Struggling Chinese P2P lender repay investor with white spirit

July 14, 2016 2 mins read
Struggling Chinese P2P lender repay investor with white spirit

While China’s state-owned banks plot debt-for-equity swaps to cut bad loans, one troubled P2P lender has make up a new “novel plan” to repaying its investors in baijiu, 10 and 17 billion litres of the grain-based liquor — sometimes dubbed “firewater” each year), the popular Chinese liquor.

Chinatou.com said that it was no longer able to return cash to investors following the arrest of its chairman. Instead, it pledged to pay them in baijiu produced by a connected company in order “to minimize the loss”. The company, which is based in eastern Anhui province, owed Rmb230M to 1,850 investors as of middle of May 2016.

P2P lenders — who take in cash from investors and lend it directly to other individuals or businesses — have been growing rapidly in China over the last couple of years. Total outstanding debt in the sector hit Rmb576bn at the end of May, according to Online Lending House, a Chinese website tracking the sector.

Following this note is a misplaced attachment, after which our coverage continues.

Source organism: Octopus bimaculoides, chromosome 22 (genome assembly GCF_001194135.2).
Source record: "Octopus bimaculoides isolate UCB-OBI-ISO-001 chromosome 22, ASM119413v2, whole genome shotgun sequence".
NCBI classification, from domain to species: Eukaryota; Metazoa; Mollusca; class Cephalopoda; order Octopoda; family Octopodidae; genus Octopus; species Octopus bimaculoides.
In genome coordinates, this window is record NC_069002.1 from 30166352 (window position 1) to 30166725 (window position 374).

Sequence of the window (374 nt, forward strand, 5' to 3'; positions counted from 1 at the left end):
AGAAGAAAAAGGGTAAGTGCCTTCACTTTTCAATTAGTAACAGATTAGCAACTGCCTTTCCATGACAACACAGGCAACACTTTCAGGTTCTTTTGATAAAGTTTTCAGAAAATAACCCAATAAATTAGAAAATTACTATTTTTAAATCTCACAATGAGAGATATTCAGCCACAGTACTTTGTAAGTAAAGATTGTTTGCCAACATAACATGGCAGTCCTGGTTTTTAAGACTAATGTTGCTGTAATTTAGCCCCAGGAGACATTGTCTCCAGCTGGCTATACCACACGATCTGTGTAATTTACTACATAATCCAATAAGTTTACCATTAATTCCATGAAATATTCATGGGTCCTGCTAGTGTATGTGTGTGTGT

But the largely unregulated sector, part of the country’s bigger system of shadow banking, has been hit by an increasing number of scandals from badly run operations to full-on frauds, such as the multibillion-dollar Ponzi scheme at a company called Ezubao. Earlier 2016, China’s central bank launched a wide-ranging crackdown on fraud in the internet finance sector, spanning everything from peer-to-peer lending to equity crowdfunding and online insurance. The Chinese government, which has come under attack for its management of the currency and stock markets, is worried that financial scandals could threaten stability in the banking sector.

The chairman of Chinatou.com, was arrested after investors complained about him earlier this month, the Anhui province-based company said on its website. He is also the chairman of the Anhui Longshu Liquor Company, whose products were offered to Chinatou.com investors in place of cash. This P2P lender said on its website that it aspires to be the “pilot for the efficient use of private capital, the dreams of young entrepreneurs and the spring of China’s microfinance sector”.

A state-controlled media outlet warned that baijiu was a bad investment choice for investors because the value is difficult to assess and to sell.

Marlon Mai's picture
Marlon Mai
Managing Director, Greater China
mmai@morganmckinley.com